The photo above of buildings in Walla Walla, Washington, certainly has an eerie feeling. The pavement appears to be clouds and the words in the water’s reflection should be reading backwards. Bizarre, yes. That I have recently taken a break from walking my familiar wooded canyon (where I wandered mostly alone these past two years) and instead spent hours walking the alleys of my hometown, peering into gutters is both bizarre and normal. Bizarre, because who walks alleys? And normal because I have become accustomed to looking for the beautiful or unusual—slow-walking through a pandemic and welcoming what comes.   


On Christmas Eve day, the drive-thru lane in the alley behind Baker Boyer Bank saw a crisp business, so I dodged cars while stopping to admire the blue sky reflected in the runoff from a nearby building. I loved the authority of the white line, its certainty solid in an uncertain time. 


Examine this photo. Although it could be construed as a painting, it isn’t. Pebbles embedded in an alley’s pavement read through the water of the puddle as paint blotches. The ordinarily unnoticed electrical conduits attached to the back of a building act as an artistic element, guiding the viewers eyes up and back down. I’ve passed by this spot hundreds of times and never slowed to see the beauty at my feet. This is the bounty of pandemic time. 

One of my ninth great grandfathers immigrated in 1635 to Massachusetts from a village in England called Boxted. When one of the many plagues swept through the village’s borders and threatened to kill everyone, those who were not yet contagious moved a short distance and hastily built a new town they called Boxted Cross. Think on this. What if this had been the solution for Covid-19? Would Walla Walla have come to be known as Old Walla Walla, and the new “town” Walla Walla Crossed?

I appreciate that many of our old Walla Walla buildings have survived earlier catastrophes or waves of use and disuse, of people moving about for whatever reason. I enjoyed isolating these building’s beauty in a world of pooled water or windowpanes.




I haven’t shied entirely away from popping into stores. 


Or walking down Main Street past its iconic clock.


On this last day of 2021, I can grieve for those whose lives were upended by this pandemic and I can hope this next year brings both a greater sensibility for and appreciation of our medical capabilities, along with a more generous consideration for the well-being of others.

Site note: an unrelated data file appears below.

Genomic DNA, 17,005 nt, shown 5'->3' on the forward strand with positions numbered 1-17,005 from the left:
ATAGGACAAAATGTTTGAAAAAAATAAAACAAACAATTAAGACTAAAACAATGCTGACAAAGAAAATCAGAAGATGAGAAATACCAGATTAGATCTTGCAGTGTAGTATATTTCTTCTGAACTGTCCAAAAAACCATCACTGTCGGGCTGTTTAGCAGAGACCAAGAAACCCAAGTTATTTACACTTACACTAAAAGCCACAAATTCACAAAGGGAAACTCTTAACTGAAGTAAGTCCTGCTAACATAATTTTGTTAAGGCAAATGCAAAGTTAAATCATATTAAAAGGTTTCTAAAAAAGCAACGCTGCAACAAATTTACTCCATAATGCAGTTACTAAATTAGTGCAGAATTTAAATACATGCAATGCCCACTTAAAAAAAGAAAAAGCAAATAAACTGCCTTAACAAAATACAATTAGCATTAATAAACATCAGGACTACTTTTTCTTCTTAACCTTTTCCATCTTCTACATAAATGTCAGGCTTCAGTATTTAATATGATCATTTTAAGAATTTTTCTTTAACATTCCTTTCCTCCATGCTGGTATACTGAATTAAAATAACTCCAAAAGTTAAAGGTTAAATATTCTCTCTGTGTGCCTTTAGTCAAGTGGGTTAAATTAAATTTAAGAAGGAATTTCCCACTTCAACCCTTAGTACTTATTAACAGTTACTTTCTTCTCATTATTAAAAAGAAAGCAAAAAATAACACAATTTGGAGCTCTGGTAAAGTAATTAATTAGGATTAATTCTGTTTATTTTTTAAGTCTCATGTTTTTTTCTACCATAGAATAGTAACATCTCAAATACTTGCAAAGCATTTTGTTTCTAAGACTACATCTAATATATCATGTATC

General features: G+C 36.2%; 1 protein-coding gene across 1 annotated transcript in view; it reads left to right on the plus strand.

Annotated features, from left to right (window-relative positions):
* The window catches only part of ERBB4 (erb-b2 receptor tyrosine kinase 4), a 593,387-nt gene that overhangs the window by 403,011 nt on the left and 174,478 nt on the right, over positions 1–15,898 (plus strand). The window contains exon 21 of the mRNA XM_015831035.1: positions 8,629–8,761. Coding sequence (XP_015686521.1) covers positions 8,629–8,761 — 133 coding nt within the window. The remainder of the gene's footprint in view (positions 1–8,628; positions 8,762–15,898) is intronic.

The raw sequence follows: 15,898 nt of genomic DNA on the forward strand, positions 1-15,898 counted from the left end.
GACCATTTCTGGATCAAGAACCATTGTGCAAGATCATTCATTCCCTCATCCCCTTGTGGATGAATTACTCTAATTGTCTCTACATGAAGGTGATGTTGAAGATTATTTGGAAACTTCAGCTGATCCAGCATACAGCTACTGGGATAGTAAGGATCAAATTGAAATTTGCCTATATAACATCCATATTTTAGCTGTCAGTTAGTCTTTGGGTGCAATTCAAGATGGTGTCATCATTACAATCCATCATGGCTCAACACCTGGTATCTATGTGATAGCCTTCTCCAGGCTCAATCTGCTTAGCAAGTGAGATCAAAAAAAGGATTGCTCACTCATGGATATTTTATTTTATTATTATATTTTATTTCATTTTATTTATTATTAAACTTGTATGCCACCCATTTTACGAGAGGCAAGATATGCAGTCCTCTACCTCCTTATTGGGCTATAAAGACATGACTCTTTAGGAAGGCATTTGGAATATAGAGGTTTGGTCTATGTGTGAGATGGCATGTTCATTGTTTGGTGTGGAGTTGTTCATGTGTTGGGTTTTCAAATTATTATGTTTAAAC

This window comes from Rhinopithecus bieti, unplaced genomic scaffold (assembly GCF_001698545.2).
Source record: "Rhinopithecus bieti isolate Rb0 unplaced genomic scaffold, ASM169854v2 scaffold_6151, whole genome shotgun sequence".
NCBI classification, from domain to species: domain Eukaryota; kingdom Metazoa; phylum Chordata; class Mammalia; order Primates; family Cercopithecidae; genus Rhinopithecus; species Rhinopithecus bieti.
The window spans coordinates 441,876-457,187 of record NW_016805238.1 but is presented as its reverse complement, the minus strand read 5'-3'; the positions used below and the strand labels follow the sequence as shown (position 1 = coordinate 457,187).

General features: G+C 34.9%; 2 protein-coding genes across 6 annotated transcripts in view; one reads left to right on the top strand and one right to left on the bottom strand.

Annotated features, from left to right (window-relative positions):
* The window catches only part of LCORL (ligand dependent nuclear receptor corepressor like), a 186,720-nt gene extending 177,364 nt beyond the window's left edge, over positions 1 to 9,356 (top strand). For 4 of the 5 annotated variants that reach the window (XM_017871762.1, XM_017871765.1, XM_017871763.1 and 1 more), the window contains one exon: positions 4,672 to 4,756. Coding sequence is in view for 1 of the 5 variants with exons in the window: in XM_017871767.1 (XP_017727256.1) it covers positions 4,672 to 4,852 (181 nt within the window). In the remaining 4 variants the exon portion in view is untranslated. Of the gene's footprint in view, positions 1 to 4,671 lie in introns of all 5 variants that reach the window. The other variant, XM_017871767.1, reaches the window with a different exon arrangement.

Let’s all be looking for new tracks, normal ones like the railroad tracks in front of Safeway on a snowy day. 


Let’s gather warmth like from the colors of alley walls and from the kindness of strangers, their eyes twinkling from above their masks. Let’s find our way back to normal.








 


 



Sunday, October 24, 2021

Images of a Coastal Trip Stored for Winter Browsing

When there is snow on the ground this winter and its dark in the canyon by 5 o'clock, sometimes I'll picture the coast as I saw it in late summer. I'll remember the the smooth glide of the seals under their brillantly-colored toys in the tank at the Newport Aquarium or the silly-looking seaside telescope surveying Nelscott Beach.


I'll remember the feel of the cool sand on my bare feet on the evening walk on Nelscott Beach or the hip pain of trudging through the thick white sand on the Oregon Dunes—each step sinking deep while the dune grass shadows beckoned us onward encouragingly. 


At Agate Beach I had to stand on my tiptoes to catch a glimpse of Yaquina Lighthouse over the sand dunes that were level with my head as I walked down to the water. The lighthouse appeared like a white pencil tip stuck on the hills over the top of a dune. Can you find it?


A lighthouse is a beacon for tourists like me. During an earlier winter, the memory of the red and white lenses at the Umpqua Lighthouse warmed my thoughts. This summer I got to climb up into the lighthouse's cap of lenses and was bathed in a pinkish light. It was glorious!



Who isn't moved by the perpendicular lines of a lighthouse?

















My sister and I visited the old Coast Guard Station house next to the Umpqua Lighthouse. We wandered it's rooms, and read tales of heroism. What vision will stay in my mind from visiting it, might you ask?  I think it will be the light and brush of leaves against a window—in the women's bathroom. Not a particularly historic spot, but stunning nevertheless.


During this winter's gloom-filled evenings, I'll also recall the colors of sea-nurtured life in a tidepool below Yaquina Lighthouse. 


And I'll remember the brillance of jellyfish—those washed ashore on beaches and those blue ones, perpetually floating in the water of a tank at the nearby Newport Aquarium. The jellyfish tossed on the sand by incoming waves can't survive outside the water. They act as prisms until their water-filled bodies drain and their skins' dissolve or are reclaimed by the sea.

If those images are not enough, there is always sunset at Haystack Rock at Cannon Beach. 



Maybe I should think about reserving a room on the beach in the January or February. It might not all be the color of winter fog gray and certainly not snow white.